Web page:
Tuesday, November 9, 2010

The New World We Live In

"We are concerned no longer with cultural inflections, but with a passage from one culture stage to another. In all previous ages, only restricted portions of the surface of the earth were known. Men looked out from the narrowest, upon a somewhat larger neighborhood, and beyond that, a great unknown. They were all, so to say, insular: bound in. Whereas our view is confined no longer to a spot of space on the surface of this earth. It surveys the whole of the plane. And this fact, this lack of horizon, is something new."

Leo Frobenious in Monumenta Terrarum (1929)

Sunday, November 7, 2010

The Retro-Romantic Approach

"other theorists then go further and maintain that most of humankind's problems came with the invention of farming itself, because with farming the human animal began to deliberately alter the biosphere for its own gratification, produced a written language that ensconced power in the dogmatic text, produced an agricultural surplus that allowed some individuals to begin to economically control and enslave others, and began the wholesale subjugation of women. And, indeed, most of that did begin with agrarian farming.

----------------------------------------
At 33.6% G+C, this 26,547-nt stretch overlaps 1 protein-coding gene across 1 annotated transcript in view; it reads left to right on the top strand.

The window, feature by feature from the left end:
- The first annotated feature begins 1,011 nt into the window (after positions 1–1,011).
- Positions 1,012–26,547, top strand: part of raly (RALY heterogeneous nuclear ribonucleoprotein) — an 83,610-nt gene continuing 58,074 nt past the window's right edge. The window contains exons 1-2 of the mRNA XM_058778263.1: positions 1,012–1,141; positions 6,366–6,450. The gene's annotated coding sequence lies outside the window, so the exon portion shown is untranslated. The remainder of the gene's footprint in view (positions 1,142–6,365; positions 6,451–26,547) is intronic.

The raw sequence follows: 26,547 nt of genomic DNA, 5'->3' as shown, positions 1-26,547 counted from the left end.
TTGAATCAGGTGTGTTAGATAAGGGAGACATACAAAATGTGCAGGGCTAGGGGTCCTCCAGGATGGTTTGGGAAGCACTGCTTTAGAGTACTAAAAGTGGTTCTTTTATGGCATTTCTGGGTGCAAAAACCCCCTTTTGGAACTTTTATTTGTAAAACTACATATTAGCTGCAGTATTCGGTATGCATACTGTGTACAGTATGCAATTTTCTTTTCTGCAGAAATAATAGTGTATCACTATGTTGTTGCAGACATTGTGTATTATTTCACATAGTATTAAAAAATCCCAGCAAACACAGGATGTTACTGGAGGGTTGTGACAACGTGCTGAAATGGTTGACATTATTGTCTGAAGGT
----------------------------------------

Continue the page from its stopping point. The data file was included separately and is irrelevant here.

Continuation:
So, these theorists maintain, we really should never have gone past hunting-and-gathering societies. The delightful things then said about these societies--some of which were peace-loving and rather egalitarian, and some of which were not--are, at the least, astonishingly one-sided. Until other theorists carefully point out that precious few of these societies were actually egalitarian, that warfare most definitely existed, that the very seeds of sexist subjugation were planted here, that slavery was not unheard of...
We really should have never gone past gorillas, who at least don't deliberately sacrifice their own or engage in renegade warfare, where slavery is nonexistent and no animal is alienated from its own labors. Until you realize...
And so it goes, scraping layers and layers of depth off the Kosmos looking for a Garden of Eden that ever recedes into a shallower darkness.
My point is that it is one thing to remember and embrace and honor our roots; quite another to hack off our leaves and branches and celebrate that as a solution to leaf rot. So we will celebrate the new possibilities of evolution even as we gasp in horror--and try to redress-- the multiplicity of new pathologies."

Ken Wilber in Sex, Ecology, Spirituality